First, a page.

While one or more embodiments of the present invention have been illustrated in detail, the skilled artisan will appreciate that modifications and adaptations to those embodiments may be made without departing from the scope of the present invention as set forth in the following claims. Although the preferred embodiments of the invention have been illustrated and described in detail, it will be readily apparent to those skilled in the art that various modifications may be made therein without departing from the spirit of the invention or from the scope of the appended claims. For example, the tasks and data processing operations described can be partitioned and sequenced in a variety of ways in addition to those specifically described herein.

Many other particular modes and embodiments of an attribute modeler in accordance with the teachings of the present invention are possible including, For example, reference price model in which the reference price of an item can be modeled based on attributes including, for example, product, store and time attributes. All such particular modes, embodiments, and the like are intended to be encompassed within the scope of this application.

While the methods and embodiments disclosed herein have been described and shown with reference to particular steps performed in a particular order, it will be understood that these steps may be combined, sub-divided, or re-ordered to form an equivalent method without departing from the teachings of the present invention. Accordingly, unless specifically indicated herein, the order and grouping of the steps is not a limitation of the present invention.

While the present invention has been described in the context of particular exemplary data structures, processes, and systems, those of ordinary skill in the art will appreciate that the processes of the present invention are capable of being distributed in the form of a computer readable medium of instructions and a variety of forms and that the present invention applies equally regardless of the particular type of signal bearing computer readable media actually used to carry out the distribution. Computer readable media includes any recording medium in which computer code may be fixed, including but not limited to CD's, DVD's, semiconductor RAM, ROM, or flash memory, paper tape, punch cards, and any optical, magnetic, or semiconductor recording medium or the like. Examples of computer readable media include recordable-type media such as floppy disc, a hard disk drive, a RAM, and CD-ROMs, DVD-ROMs, an online internet web site, tape storage, and compact flash storage, and transmission-type media such as digital and analog communications links, and any other volatile or non-volatile mass storage system readable by the computer. The computer readable medium includes cooperating or interconnected computer readable media, which exist exclusively on single computer system or are distributed among multiple interconnected computer systems that may be local or remote. Those skilled in the art will also recognize many other configurations of these and similar components which can also comprise computer system, which are considered equivalent and are intended to be encompassed within the scope of the claims herein.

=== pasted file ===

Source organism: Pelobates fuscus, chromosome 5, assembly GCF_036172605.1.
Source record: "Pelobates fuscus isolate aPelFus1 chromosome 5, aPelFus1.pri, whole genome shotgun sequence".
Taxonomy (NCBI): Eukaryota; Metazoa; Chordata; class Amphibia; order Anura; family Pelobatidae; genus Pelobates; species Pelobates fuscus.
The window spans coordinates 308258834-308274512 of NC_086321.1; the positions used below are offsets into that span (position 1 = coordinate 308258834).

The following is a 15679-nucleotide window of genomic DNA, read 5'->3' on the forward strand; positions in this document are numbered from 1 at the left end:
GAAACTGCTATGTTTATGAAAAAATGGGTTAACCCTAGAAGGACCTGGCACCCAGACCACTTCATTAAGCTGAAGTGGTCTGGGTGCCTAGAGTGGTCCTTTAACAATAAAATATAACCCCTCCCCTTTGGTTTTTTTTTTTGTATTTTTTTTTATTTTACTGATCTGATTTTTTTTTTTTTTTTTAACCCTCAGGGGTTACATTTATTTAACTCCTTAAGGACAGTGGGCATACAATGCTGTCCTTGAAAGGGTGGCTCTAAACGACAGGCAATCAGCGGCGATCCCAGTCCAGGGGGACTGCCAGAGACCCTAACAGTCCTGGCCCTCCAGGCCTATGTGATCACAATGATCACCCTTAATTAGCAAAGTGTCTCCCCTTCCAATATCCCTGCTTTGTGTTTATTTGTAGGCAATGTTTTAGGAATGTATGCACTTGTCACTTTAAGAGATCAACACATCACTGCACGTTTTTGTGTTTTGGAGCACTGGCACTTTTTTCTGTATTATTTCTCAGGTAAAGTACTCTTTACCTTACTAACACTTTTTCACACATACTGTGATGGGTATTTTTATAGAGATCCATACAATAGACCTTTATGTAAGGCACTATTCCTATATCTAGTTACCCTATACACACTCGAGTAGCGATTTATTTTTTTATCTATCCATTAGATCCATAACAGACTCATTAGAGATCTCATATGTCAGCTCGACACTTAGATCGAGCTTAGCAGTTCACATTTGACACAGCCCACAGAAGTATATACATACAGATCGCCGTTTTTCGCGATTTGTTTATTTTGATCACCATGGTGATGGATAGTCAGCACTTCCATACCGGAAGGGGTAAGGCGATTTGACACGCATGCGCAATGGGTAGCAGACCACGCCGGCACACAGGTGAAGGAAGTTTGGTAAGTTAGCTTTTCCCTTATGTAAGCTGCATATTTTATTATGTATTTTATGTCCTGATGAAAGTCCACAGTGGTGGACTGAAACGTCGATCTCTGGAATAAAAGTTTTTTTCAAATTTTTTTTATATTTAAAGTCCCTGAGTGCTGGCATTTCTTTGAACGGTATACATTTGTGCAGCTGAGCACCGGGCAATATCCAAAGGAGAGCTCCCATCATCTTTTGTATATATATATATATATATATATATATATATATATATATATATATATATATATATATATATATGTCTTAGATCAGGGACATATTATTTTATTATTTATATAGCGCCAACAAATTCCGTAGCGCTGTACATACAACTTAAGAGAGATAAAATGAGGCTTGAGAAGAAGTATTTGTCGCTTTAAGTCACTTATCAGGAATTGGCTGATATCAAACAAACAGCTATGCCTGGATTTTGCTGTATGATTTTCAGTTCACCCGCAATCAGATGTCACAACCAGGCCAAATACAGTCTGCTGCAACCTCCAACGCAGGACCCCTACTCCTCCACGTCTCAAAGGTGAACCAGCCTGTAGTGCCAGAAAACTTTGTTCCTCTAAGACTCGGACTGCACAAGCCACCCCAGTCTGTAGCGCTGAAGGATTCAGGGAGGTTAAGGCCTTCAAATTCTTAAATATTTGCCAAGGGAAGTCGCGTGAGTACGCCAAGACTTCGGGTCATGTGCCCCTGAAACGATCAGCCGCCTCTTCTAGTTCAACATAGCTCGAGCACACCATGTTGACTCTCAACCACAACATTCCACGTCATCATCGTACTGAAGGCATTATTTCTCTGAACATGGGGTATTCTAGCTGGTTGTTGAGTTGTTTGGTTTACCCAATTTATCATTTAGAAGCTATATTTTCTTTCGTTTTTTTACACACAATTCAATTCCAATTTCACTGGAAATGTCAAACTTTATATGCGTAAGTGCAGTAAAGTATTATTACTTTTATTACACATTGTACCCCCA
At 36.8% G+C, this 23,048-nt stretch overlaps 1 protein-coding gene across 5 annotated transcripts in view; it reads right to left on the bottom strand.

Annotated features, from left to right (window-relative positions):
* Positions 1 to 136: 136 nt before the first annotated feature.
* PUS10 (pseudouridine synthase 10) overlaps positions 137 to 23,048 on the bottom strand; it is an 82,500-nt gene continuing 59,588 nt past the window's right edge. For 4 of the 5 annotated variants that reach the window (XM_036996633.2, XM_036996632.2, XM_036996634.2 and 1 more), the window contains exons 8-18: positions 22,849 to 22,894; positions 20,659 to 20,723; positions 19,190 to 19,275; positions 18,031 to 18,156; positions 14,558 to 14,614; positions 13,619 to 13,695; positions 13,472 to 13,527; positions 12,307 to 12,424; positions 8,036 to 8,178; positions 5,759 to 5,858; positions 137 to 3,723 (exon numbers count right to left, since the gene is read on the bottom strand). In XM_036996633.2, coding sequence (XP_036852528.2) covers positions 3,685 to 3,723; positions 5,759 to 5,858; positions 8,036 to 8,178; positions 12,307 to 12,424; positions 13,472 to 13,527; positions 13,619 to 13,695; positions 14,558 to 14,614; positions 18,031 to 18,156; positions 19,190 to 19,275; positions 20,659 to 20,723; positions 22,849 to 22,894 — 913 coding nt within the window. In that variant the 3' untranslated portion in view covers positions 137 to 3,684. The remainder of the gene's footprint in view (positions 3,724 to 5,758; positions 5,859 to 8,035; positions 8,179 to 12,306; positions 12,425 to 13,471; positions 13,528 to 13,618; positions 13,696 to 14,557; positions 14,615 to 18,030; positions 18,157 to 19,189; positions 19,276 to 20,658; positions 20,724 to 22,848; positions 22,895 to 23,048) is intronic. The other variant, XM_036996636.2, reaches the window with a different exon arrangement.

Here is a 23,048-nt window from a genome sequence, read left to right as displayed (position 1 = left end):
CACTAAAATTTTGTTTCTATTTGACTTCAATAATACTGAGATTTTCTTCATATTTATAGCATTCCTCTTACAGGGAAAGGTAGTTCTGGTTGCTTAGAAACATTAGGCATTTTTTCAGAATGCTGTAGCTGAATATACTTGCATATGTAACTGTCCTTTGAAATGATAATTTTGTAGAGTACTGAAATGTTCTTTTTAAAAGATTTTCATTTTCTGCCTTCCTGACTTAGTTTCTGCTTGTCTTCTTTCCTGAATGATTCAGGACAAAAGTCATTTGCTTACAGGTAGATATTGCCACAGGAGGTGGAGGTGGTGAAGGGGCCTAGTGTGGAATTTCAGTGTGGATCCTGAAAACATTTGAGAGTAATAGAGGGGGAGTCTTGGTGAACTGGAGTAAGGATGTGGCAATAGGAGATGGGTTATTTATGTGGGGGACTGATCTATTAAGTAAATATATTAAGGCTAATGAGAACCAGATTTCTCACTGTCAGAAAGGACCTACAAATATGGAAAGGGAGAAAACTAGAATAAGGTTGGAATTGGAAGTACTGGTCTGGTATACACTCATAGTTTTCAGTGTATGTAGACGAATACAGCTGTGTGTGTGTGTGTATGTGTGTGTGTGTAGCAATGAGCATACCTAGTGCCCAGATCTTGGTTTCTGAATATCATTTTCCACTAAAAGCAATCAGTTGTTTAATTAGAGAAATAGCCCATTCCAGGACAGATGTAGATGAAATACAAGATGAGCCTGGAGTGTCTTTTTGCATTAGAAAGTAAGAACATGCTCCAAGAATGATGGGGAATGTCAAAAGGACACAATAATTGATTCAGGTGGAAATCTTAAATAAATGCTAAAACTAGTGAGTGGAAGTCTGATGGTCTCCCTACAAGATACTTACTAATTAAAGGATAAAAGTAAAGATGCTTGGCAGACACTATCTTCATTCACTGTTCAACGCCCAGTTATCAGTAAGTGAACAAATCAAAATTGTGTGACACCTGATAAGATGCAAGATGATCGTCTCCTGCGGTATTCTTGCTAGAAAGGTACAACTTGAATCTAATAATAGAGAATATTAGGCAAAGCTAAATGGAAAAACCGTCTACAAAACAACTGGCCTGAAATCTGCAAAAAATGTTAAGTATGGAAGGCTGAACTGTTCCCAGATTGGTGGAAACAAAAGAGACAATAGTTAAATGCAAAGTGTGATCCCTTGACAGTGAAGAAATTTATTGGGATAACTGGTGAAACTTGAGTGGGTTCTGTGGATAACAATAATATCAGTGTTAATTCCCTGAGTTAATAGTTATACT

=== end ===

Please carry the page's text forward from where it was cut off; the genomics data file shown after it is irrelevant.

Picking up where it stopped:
Although embodiments have been shown and described, it is to be understood that various modifications and substitutions, as well as rearrangements of parts and components, can be made by those skilled in the art, without departing from the normal spirit and scope of this invention. Having thus described the invention in detail by way of reference to preferred embodiments thereof, it will be apparent that other modifications and variations are possible without departing from the scope of the invention defined in the appended claims. Therefore, the spirit and scope of the appended claims should not be limited to the description of the preferred versions contained herein. The appended claims are contemplated to cover the present invention any and all modifications, variations, or equivalents that fall within the true spirit and scope of the basic underlying principles disclosed and claimed herein.

Patent Citations
Cited PatentFiling datePublication dateApplicantTitle
US6182053Mar 26, 1996Jan 30, 2001Recovery Sales CorporationMethod and apparatus for managing inventory
US6549891Aug 28, 1998Apr 15, 2003Recovery Management CorporationMethod for managing inventory
US6910017Mar 5, 1999Jun 21, 2005Profitlogic, Inc.Inventory and price decision support
US7092929 *Jul 13, 2001Aug 15, 2006Bluefire Systems, Inc.Method and apparatus for planning analysis
US20010032128Dec 22, 2000Oct 18, 2001Jonathan KepecsTechniques for optimizing promotion delivery
US20020116267Jan 31, 2002Aug 22, 2002Robert WeiszStore item mark down system and method
US20030229502Jun 7, 2002Dec 11, 2003Woo Jonathan W.Markdown management
US20040182924Mar 19, 2003Sep 23, 2004In Zone Brands, Inc.Method of grouping retail products for distribution and inventory control
US20050060270Jul 14, 2004Mar 17, 2005Ramakrishnan Vishwamitra S.Methods and apparatus for inventory allocation and pricing